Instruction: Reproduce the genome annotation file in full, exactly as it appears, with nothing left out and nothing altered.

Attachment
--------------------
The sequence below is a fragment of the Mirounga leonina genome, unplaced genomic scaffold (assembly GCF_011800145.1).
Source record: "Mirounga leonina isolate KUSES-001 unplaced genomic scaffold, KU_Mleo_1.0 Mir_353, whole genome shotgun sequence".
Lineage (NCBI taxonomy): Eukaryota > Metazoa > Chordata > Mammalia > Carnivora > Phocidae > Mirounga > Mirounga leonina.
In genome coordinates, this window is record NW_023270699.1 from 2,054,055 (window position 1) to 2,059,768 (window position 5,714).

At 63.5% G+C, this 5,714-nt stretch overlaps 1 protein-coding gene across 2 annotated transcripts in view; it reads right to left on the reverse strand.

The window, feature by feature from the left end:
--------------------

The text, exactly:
The sequence below is a fragment of the Mirounga leonina genome, unplaced genomic scaffold (assembly GCF_011800145.1).
Source record: "Mirounga leonina isolate KUSES-001 unplaced genomic scaffold, KU_Mleo_1.0 Mir_353, whole genome shotgun sequence".
Lineage (NCBI taxonomy): Eukaryota > Metazoa > Chordata > Mammalia > Carnivora > Phocidae > Mirounga > Mirounga leonina.
In genome coordinates, this window is record NW_023270699.1 from 2,054,055 (window position 1) to 2,059,768 (window position 5,714).

At 63.5% G+C, this 5,714-nt stretch overlaps 1 protein-coding gene across 2 annotated transcripts in view; it reads right to left on the reverse strand.

The window, feature by feature from the left end: